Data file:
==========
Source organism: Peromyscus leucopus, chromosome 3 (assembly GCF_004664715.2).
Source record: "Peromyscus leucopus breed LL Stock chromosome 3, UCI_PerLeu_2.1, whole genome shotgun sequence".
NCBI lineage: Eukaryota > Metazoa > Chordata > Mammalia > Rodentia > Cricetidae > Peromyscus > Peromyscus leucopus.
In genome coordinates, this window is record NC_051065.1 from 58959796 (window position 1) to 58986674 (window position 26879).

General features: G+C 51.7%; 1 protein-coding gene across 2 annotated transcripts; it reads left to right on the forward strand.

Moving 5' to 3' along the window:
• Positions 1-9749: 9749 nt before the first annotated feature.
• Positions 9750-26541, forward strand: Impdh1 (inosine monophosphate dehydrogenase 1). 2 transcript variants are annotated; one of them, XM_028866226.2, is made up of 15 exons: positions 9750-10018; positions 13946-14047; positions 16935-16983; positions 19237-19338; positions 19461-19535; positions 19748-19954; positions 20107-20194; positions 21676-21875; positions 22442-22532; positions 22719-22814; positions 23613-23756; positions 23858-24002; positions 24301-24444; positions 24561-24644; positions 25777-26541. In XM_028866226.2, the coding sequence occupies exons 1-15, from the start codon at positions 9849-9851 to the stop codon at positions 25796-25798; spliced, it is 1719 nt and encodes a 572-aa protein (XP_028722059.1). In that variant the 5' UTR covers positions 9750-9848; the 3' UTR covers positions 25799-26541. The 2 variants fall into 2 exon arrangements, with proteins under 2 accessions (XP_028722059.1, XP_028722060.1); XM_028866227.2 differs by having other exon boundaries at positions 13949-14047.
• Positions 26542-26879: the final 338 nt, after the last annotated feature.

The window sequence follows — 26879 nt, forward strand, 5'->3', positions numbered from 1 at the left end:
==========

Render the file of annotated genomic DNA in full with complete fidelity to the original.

Source organism: Peromyscus leucopus, chromosome 3 (assembly GCF_004664715.2).
Source record: "Peromyscus leucopus breed LL Stock chromosome 3, UCI_PerLeu_2.1, whole genome shotgun sequence".
NCBI lineage: Eukaryota > Metazoa > Chordata > Mammalia > Rodentia > Cricetidae > Peromyscus > Peromyscus leucopus.
In genome coordinates, this window is record NC_051065.1 from 58959796 (window position 1) to 58986674 (window position 26879).

General features: G+C 51.7%; 1 protein-coding gene across 2 annotated transcripts; it reads left to right on the forward strand.

Moving 5' to 3' along the window:
• Positions 1-9749: 9749 nt before the first annotated feature.
• Positions 9750-26541, forward strand: Impdh1 (inosine monophosphate dehydrogenase 1). 2 transcript variants are annotated; one of them, XM_028866226.2, is made up of 15 exons: positions 9750-10018; positions 13946-14047; positions 16935-16983; positions 19237-19338; positions 19461-19535; positions 19748-19954; positions 20107-20194; positions 21676-21875; positions 22442-22532; positions 22719-22814; positions 23613-23756; positions 23858-24002; positions 24301-24444; positions 24561-24644; positions 25777-26541. In XM_028866226.2, the coding sequence occupies exons 1-15, from the start codon at positions 9849-9851 to the stop codon at positions 25796-25798; spliced, it is 1719 nt and encodes a 572-aa protein (XP_028722059.1). In that variant the 5' UTR covers positions 9750-9848; the 3' UTR covers positions 25799-26541. The 2 variants fall into 2 exon arrangements, with proteins under 2 accessions (XP_028722059.1, XP_028722060.1); XM_028866227.2 differs by having other exon boundaries at positions 13949-14047.
• Positions 26542-26879: the final 338 nt, after the last annotated feature.

The window sequence follows — 26879 nt, forward strand, 5'->3', positions numbered from 1 at the left end: